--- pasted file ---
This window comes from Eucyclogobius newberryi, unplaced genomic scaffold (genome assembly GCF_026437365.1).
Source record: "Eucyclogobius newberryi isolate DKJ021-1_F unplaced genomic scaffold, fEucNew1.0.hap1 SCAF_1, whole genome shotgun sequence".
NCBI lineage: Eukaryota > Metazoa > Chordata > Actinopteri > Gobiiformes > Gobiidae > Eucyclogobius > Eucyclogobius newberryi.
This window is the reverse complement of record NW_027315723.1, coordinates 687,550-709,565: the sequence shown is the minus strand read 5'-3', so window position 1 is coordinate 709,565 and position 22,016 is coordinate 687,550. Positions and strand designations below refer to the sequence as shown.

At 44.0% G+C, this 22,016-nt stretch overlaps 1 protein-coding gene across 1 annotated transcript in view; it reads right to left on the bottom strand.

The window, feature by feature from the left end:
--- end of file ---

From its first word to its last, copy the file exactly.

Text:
This window comes from Eucyclogobius newberryi, unplaced genomic scaffold (genome assembly GCF_026437365.1).
Source record: "Eucyclogobius newberryi isolate DKJ021-1_F unplaced genomic scaffold, fEucNew1.0.hap1 SCAF_1, whole genome shotgun sequence".
NCBI lineage: Eukaryota > Metazoa > Chordata > Actinopteri > Gobiiformes > Gobiidae > Eucyclogobius > Eucyclogobius newberryi.
This window is the reverse complement of record NW_027315723.1, coordinates 687,550-709,565: the sequence shown is the minus strand read 5'-3', so window position 1 is coordinate 709,565 and position 22,016 is coordinate 687,550. Positions and strand designations below refer to the sequence as shown.

At 44.0% G+C, this 22,016-nt stretch overlaps 1 protein-coding gene across 1 annotated transcript in view; it reads right to left on the bottom strand.

The window, feature by feature from the left end: